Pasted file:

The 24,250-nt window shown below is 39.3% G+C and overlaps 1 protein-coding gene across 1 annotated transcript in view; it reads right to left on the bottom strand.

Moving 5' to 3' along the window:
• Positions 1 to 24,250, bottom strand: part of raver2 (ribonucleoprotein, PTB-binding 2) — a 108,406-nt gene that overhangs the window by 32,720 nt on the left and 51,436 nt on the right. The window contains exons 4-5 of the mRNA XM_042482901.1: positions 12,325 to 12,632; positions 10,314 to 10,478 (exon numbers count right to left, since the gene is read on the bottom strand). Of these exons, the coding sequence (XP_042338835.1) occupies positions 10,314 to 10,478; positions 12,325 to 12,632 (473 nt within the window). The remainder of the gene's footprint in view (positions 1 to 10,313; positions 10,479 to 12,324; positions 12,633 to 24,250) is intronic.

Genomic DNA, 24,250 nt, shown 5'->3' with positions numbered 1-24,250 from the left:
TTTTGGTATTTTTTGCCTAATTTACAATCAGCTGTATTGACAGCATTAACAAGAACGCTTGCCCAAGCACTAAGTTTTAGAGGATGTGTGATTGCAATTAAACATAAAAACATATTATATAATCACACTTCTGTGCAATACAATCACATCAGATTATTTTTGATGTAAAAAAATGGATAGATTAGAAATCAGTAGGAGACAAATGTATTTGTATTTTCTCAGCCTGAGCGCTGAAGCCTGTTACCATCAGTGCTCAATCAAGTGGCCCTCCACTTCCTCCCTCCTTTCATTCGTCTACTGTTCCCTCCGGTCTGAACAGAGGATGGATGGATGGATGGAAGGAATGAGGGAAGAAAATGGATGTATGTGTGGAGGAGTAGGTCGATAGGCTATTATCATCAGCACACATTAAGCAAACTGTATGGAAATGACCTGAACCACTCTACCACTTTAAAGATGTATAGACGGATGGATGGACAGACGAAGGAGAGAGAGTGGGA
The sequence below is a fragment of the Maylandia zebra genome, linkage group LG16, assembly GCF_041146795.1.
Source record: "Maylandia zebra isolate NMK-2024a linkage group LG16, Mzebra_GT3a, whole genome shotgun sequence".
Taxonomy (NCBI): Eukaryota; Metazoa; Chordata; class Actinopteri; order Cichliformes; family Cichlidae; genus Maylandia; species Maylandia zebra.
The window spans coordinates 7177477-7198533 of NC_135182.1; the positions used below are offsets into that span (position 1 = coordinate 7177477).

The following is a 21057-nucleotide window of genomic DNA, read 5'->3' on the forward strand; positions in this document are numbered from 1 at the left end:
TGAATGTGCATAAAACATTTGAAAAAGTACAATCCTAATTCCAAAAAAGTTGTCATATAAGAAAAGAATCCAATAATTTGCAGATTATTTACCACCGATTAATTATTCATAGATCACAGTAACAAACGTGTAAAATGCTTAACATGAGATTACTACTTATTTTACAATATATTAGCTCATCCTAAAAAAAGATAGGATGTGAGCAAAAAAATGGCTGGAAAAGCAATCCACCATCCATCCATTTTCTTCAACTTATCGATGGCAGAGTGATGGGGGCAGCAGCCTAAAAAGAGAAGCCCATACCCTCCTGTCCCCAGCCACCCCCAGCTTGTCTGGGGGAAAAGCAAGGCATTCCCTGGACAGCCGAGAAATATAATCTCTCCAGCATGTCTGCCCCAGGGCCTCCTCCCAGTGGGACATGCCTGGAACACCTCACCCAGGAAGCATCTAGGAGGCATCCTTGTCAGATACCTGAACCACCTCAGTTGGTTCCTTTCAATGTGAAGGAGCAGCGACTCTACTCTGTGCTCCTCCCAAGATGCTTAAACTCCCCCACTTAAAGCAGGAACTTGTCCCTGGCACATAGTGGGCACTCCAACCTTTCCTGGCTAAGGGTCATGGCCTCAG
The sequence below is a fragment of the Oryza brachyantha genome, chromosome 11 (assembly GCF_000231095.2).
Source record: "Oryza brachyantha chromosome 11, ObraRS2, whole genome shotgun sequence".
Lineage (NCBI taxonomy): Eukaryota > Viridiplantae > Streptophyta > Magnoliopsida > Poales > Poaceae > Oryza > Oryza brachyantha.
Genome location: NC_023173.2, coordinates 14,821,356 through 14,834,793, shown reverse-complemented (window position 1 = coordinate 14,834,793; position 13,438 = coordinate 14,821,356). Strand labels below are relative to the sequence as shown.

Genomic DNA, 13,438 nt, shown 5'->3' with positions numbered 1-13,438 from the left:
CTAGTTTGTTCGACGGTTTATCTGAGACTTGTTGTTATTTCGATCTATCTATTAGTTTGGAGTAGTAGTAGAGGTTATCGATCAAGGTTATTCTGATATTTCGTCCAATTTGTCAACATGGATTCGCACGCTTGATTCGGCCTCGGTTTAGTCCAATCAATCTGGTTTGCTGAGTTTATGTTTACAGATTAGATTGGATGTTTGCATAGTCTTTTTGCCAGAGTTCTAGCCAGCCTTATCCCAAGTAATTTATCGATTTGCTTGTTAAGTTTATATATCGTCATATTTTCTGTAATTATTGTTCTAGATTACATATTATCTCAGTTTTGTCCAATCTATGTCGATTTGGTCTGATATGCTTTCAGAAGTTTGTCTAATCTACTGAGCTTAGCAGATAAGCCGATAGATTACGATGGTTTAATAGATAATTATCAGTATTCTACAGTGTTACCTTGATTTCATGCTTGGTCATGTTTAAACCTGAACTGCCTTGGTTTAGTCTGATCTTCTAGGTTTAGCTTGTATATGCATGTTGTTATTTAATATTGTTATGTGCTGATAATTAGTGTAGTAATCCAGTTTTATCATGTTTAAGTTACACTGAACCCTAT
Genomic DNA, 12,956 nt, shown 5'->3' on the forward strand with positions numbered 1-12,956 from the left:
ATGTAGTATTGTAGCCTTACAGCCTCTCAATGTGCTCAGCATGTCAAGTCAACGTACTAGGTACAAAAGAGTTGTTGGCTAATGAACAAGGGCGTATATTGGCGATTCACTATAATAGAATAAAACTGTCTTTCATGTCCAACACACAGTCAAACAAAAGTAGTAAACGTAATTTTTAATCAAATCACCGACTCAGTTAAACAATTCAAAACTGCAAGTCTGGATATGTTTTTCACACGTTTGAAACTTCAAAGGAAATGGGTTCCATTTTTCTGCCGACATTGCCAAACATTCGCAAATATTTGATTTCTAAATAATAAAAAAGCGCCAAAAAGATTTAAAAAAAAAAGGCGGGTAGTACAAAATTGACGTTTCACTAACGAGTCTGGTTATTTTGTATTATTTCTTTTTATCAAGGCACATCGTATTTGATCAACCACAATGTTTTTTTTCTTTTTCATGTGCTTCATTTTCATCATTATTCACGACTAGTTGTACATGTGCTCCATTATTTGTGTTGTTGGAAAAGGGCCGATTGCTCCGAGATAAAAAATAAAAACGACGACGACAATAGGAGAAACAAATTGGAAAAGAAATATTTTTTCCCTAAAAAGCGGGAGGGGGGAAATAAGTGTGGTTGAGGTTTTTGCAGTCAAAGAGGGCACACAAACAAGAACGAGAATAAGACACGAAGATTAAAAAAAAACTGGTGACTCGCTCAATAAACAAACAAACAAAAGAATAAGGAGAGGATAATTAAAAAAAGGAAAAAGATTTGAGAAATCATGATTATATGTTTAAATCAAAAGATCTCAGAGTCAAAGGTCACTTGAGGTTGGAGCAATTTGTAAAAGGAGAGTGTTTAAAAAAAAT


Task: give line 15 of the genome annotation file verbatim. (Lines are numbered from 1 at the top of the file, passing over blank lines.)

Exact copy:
Genome location: NC_023173.2, coordinates 14,821,356 through 14,834,793, shown reverse-complemented (window position 1 = coordinate 14,834,793; position 13,438 = coordinate 14,821,356). Strand labels below are relative to the sequence as shown.